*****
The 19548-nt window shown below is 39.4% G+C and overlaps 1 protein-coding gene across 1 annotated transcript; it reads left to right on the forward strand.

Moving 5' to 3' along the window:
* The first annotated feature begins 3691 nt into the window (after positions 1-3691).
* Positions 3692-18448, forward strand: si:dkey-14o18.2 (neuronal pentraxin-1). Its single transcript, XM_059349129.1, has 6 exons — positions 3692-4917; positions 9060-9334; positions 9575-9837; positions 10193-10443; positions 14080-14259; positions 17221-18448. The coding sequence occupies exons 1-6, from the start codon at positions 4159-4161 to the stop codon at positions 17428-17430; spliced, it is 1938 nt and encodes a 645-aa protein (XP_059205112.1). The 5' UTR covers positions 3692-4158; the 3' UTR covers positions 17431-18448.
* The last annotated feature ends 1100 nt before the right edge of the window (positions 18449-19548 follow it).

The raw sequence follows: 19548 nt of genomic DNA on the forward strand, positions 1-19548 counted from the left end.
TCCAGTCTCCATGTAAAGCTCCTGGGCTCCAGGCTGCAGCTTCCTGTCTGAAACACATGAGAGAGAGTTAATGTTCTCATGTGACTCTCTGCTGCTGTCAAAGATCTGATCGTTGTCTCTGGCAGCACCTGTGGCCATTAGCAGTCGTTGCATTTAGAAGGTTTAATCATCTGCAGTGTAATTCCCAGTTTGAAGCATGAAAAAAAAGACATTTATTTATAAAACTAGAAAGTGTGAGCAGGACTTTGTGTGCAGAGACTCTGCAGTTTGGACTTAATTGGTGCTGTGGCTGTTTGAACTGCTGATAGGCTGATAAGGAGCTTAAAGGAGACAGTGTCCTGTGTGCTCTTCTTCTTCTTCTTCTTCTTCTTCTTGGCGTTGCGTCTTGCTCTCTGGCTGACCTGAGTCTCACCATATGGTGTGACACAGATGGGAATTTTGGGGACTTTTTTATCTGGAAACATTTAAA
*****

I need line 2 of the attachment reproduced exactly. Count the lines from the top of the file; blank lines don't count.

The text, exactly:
Moving 5' to 3' along the window: